Graphs 001

Definitions and examples

A (finite, simple) graph G is an ordered pair G=(V(G),E(G)) of two finite sets, where E(G) is a set of 2-element subsets of V(G). The vertices of G are the elements of V(G), and the edges of G are the elements of E(G). The order |G| of the graph G is the cardinality of V(G).

For example, we obtain a graph G=(V(G),E(G)) by: V(G)=\{1,2,3\}, E(G)=\bigl\{\{1,2\},\{2,3\}\bigr\}, which we can draw as follows:

path of length 2

If \{x,y\}\in E(G), we say that x, y are adjacent, or neighbors, and we denote it by x\sim y.

Two graphs G_1, G_2 are isomorphic if there is a bijection f\colon V(G_1)\to V(G_2) such that x\sim y if and only if f(x)\sim f(y). In this case, we write G_1\cong G_2. We usually do not distinguish between isomorphic graphs.

It is not always easy to determine whether two graphs are isomorphic or not. For example, in the next three graphs, there are exactly two which are isomorphic.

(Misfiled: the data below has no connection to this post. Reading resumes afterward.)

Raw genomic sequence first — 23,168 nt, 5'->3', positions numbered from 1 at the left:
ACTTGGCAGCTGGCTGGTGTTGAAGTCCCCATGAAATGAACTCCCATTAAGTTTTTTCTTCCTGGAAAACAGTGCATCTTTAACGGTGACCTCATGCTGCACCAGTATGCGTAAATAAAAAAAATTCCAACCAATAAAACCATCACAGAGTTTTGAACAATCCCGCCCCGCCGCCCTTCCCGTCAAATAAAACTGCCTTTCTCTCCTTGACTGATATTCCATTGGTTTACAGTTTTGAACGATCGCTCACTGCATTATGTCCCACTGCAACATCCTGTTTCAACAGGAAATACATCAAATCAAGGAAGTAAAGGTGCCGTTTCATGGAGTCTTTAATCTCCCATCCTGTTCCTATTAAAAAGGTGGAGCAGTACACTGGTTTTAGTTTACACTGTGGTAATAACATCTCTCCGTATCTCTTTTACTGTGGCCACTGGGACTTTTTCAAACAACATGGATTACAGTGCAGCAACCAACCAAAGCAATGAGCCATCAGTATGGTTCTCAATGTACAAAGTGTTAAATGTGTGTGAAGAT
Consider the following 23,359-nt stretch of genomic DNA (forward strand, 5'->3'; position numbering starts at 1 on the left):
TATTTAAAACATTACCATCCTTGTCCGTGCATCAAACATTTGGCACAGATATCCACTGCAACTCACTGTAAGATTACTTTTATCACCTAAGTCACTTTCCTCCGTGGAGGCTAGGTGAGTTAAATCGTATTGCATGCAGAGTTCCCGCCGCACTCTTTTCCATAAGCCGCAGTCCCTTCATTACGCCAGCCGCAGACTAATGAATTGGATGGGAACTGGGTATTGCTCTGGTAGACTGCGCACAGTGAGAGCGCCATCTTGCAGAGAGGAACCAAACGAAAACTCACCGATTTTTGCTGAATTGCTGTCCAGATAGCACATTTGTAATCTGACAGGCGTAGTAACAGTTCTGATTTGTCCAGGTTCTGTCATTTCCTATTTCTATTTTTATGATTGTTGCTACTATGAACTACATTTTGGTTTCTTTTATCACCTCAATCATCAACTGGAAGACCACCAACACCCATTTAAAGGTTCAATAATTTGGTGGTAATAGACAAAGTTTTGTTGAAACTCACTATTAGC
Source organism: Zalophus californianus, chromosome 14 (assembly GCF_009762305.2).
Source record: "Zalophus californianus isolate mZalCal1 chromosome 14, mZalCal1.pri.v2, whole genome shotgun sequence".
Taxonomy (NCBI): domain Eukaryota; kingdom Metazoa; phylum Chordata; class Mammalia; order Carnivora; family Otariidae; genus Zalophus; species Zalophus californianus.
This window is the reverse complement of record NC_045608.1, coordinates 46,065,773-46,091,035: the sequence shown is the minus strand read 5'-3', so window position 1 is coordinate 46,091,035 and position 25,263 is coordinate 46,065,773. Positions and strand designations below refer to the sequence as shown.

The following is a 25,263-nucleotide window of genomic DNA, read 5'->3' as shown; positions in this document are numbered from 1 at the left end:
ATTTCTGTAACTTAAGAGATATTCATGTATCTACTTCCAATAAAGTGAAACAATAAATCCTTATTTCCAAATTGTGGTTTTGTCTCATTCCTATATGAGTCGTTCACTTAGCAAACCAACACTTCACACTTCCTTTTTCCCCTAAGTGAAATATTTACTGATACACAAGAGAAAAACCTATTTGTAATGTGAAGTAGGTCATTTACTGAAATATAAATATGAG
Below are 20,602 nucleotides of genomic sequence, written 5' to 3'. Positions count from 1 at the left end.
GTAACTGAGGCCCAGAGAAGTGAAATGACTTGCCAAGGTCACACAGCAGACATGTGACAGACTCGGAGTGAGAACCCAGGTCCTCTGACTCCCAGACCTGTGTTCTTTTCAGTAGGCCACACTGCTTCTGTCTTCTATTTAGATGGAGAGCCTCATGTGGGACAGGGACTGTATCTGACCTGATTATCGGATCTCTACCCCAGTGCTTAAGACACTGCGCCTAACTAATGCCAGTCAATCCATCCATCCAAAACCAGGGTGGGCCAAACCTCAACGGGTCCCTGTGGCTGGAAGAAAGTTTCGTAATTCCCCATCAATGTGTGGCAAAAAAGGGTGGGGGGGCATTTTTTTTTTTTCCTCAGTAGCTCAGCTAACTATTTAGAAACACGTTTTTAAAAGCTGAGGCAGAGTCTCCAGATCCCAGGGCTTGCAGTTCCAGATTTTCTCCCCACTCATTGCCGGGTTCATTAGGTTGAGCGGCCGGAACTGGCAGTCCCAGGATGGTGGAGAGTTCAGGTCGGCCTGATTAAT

three graphs, aligned

Exercises

  1. Determine the two graphs that are isomorphic.
  2. Show that, in our setting of finite graphs, it is actually enough to check that f is a bijection of vertex sets such that x\sim y implies f(x)\sim f(y), in order to show that f is a graph isomorphism.
  3. Prove that:
    • for any graph G, G\cong G,
    • if f\colon G_1\to G_2 is an isomorphism, then f^{-1}\colon G_2\to G_1 is an isomorphism.
    • if f_1\colon G_1\to G_2, and f_2\colon G_2\to G_3 are isomorphisms, then f_2\circ f_1 is an isomorphism.

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